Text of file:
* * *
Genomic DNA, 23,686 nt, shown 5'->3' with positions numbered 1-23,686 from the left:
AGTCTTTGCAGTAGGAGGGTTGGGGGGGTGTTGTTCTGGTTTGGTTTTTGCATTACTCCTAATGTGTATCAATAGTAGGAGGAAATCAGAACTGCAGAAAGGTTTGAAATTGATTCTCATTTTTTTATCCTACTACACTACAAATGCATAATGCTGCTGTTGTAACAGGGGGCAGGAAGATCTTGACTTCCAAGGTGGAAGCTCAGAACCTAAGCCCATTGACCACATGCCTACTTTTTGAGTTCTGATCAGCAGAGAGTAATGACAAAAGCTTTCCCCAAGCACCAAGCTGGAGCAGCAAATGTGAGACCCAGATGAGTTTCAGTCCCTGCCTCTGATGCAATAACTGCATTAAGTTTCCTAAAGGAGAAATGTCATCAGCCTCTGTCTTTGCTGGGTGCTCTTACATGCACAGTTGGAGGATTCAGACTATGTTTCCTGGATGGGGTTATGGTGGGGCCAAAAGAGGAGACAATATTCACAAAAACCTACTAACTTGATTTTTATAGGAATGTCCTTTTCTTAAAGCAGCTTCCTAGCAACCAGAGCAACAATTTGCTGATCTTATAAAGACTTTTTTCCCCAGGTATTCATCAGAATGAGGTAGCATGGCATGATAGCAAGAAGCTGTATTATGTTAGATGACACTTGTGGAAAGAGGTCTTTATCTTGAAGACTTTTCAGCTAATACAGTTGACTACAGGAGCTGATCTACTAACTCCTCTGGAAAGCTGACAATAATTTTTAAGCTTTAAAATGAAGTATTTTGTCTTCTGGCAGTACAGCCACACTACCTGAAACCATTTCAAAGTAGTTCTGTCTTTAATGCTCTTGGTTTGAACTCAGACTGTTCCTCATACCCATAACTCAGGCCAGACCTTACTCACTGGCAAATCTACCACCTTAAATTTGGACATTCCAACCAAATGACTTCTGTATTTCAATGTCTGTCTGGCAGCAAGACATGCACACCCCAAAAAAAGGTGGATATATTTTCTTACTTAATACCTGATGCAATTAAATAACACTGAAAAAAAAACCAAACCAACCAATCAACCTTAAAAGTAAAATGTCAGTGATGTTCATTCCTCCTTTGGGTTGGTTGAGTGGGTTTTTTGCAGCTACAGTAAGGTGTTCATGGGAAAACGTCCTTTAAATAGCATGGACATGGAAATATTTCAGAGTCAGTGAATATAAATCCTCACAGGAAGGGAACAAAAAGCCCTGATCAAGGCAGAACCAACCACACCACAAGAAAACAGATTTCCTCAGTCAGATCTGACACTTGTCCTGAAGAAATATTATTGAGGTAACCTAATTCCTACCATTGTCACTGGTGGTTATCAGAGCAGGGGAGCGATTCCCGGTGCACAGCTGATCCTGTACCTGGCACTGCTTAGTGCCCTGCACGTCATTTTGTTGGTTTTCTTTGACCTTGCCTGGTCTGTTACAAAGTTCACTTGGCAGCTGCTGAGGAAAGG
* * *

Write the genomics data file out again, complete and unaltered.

Genomic DNA, 23,686 nt, shown 5'->3' with positions numbered 1-23,686 from the left:
AGTCTTTGCAGTAGGAGGGTTGGGGGGGTGTTGTTCTGGTTTGGTTTTTGCATTACTCCTAATGTGTATCAATAGTAGGAGGAAATCAGAACTGCAGAAAGGTTTGAAATTGATTCTCATTTTTTTATCCTACTACACTACAAATGCATAATGCTGCTGTTGTAACAGGGGGCAGGAAGATCTTGACTTCCAAGGTGGAAGCTCAGAACCTAAGCCCATTGACCACATGCCTACTTTTTGAGTTCTGATCAGCAGAGAGTAATGACAAAAGCTTTCCCCAAGCACCAAGCTGGAGCAGCAAATGTGAGACCCAGATGAGTTTCAGTCCCTGCCTCTGATGCAATAACTGCATTAAGTTTCCTAAAGGAGAAATGTCATCAGCCTCTGTCTTTGCTGGGTGCTCTTACATGCACAGTTGGAGGATTCAGACTATGTTTCCTGGATGGGGTTATGGTGGGGCCAAAAGAGGAGACAATATTCACAAAAACCTACTAACTTGATTTTTATAGGAATGTCCTTTTCTTAAAGCAGCTTCCTAGCAACCAGAGCAACAATTTGCTGATCTTATAAAGACTTTTTTCCCCAGGTATTCATCAGAATGAGGTAGCATGGCATGATAGCAAGAAGCTGTATTATGTTAGATGACACTTGTGGAAAGAGGTCTTTATCTTGAAGACTTTTCAGCTAATACAGTTGACTACAGGAGCTGATCTACTAACTCCTCTGGAAAGCTGACAATAATTTTTAAGCTTTAAAATGAAGTATTTTGTCTTCTGGCAGTACAGCCACACTACCTGAAACCATTTCAAAGTAGTTCTGTCTTTAATGCTCTTGGTTTGAACTCAGACTGTTCCTCATACCCATAACTCAGGCCAGACCTTACTCACTGGCAAATCTACCACCTTAAATTTGGACATTCCAACCAAATGACTTCTGTATTTCAATGTCTGTCTGGCAGCAAGACATGCACACCCCAAAAAAAGGTGGATATATTTTCTTACTTAATACCTGATGCAATTAAATAACACTGAAAAAAAAACCAAACCAACCAATCAACCTTAAAAGTAAAATGTCAGTGATGTTCATTCCTCCTTTGGGTTGGTTGAGTGGGTTTTTTGCAGCTACAGTAAGGTGTTCATGGGAAAACGTCCTTTAAATAGCATGGACATGGAAATATTTCAGAGTCAGTGAATATAAATCCTCACAGGAAGGGAACAAAAAGCCCTGATCAAGGCAGAACCAACCACACCACAAGAAAACAGATTTCCTCAGTCAGATCTGACACTTGTCCTGAAGAAATATTATTGAGGTAACCTAATTCCTACCATTGTCACTGGTGGTTATCAGAGCAGGGGAGCGATTCCCGGTGCACAGCTGATCCTGTACCTGGCACTGCTTAGTGCCCTGCACGTCATTTTGTTGGTTTTCTTTGACCTTGCCTGGTCTGTTACAAAGTTCACTTGGCAGCTGCTGAGGAAAGG